It was all Kobe Bryant and the Lakers in Game 1 of the NBA FInals on Thursday as Los Angeles rolled to a 100-75 win over the Magic. If Dwight Howard and Orlando is going to have a shot in this series, they know they have to pull at least one rabbit from their hat at the Staples Center. Game 2 is set for Sunday at 8:00 p.m. Eastern from the Staples Center in LA with ABC providing the telecast.
The “Black Mamba” is poised to strike again as the LA Lakers host the Orlando Magic tonight in Game Two of the NBA finals.
Kobe Bryant scored a career playoff high 40 points in the series opener. He looked like a man possessed and a man single-handedly determined to erase the bitter taste of a finals loss last year to the Celtics. Bryant scored 18 points in the first half and then took over in the third quarter scoring 18 of the Lakers' 29 points.
Courtney Lee and Mikael Pietrus both took turns guarding Bryant, neither with much success. As Rafer Alson put it his team’s goal now is to keep Bryant from getting 50. Unfortunately for the Magic defense hasn’t been their calling card in the post-season. They doesn’t figure to change much now.
The Lakers had to like another number they saw on the stat sheet. LA had 56 points in the paint compared to 22 for Orlando. They outshot the Magic 46% to 29% and held Orlando to 8-of-23 from 3-point land. LA also won the battle of the boards as well, posting a 55-41 rebounding edge. I’m reminded of former Lakers coach Pat Riley and his mantra: “No rebounds, No rings.”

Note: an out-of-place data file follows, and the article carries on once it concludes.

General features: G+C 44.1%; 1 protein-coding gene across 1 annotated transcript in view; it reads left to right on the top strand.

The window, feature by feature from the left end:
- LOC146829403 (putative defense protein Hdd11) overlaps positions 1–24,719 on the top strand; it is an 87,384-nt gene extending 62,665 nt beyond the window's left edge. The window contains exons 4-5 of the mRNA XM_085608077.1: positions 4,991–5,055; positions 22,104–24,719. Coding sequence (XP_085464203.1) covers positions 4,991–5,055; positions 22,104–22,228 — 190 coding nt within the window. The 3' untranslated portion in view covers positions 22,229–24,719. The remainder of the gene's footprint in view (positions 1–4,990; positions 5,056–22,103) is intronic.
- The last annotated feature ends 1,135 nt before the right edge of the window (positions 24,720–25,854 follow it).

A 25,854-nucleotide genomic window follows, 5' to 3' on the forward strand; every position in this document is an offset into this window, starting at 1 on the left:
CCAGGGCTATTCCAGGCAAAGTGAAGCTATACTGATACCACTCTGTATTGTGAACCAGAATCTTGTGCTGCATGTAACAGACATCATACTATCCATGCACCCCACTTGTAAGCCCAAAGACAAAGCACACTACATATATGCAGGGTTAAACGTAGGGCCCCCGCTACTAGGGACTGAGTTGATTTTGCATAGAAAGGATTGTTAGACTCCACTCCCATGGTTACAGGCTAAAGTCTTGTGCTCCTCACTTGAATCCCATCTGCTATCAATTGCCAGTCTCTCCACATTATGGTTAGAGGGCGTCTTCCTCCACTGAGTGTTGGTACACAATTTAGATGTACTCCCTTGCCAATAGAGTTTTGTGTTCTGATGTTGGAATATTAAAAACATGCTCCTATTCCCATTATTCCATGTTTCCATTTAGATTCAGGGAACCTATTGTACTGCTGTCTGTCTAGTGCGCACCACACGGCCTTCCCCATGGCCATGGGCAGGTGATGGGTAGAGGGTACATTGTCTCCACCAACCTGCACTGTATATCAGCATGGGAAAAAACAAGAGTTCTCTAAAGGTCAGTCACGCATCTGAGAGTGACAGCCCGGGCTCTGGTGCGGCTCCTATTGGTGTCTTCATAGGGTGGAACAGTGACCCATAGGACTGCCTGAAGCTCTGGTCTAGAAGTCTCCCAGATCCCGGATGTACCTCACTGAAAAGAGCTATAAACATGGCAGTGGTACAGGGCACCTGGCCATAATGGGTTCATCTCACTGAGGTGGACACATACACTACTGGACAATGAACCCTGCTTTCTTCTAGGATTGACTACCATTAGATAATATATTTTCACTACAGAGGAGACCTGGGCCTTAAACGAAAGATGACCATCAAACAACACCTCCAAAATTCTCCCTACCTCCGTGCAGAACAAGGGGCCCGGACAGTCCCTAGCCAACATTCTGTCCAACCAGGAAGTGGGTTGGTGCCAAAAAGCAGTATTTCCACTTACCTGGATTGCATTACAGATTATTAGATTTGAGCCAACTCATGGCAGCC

Lost perhaps in Kobe’s huge night was the defensive job the Lakers did on Dwight Howard who was held to just 12 points, nine below his playoff average. The Lakers used what Phil Jackson described as a slow-moving double team in which they waited for Howard to begin his move with a dribble before sending help. While Andrew Bynum had Howard straight up, Lamar Odom or Trevor Arizona and even Derek Fisher dropped down to help defend Howard. How Stan Van Gundy counters that defensive scheme will key to getting the Magic big man more involved in the offense.
Bynum’s Game 1 performance hasn’t gone unnoticed. The Lakers big man, who has been criticized for his lackadaisical effort in the postseason, held his own against Howard in Game 1 scoring nine points and pulling down nine rebounds. He was a big reason Howard began the game one of six from the field. If Bynum can stay out of foul trouble (a big if) he gives the Lakers a weapon that Boston and Cleveland didn’t have. If Bynum can contribute more that 22 minutes tonight, it’s likely the Lakers will head to Orlando with a 2-0 series lead.
Magic coach Stan Van Gundy faces some tough decisions in Game 2. If he tries to match the Lakers size — using more of Tony Battie and/or center Marcin Gortat — he sacrifices on the outside shooting and gets away from the style his team has played all season.
The truth is the matchup advantages that the Magic enjoyed against the Cavs aren’t there against the Lakers. Pau Gasol, Lamar Odom and combined for 15 of the Lakers 41 buckets in Game 1 and present a “height” challenge that Superman alone can’t be expected to handle.
Shooting, rebounding and guarding Bryant are three areas in which Orlando must improve on if they’ve got any hope of stealing Game 2. But that’s easier said than done and still might not be enough to hold off the inevitable.
The Lakers are favored tonight by 6½ with the total at 202. The series price for the Lakers to capture their 15th NBA title is now -325, up from -285 when the series started. The Magic are +265 to win the series. However before you lay down money on the attractive price for the Magic, remember that Phil Jackson coached teams are 31-0 in a seven game series in which they win the opener.
Don't forget to check out the NBA Finals Contest.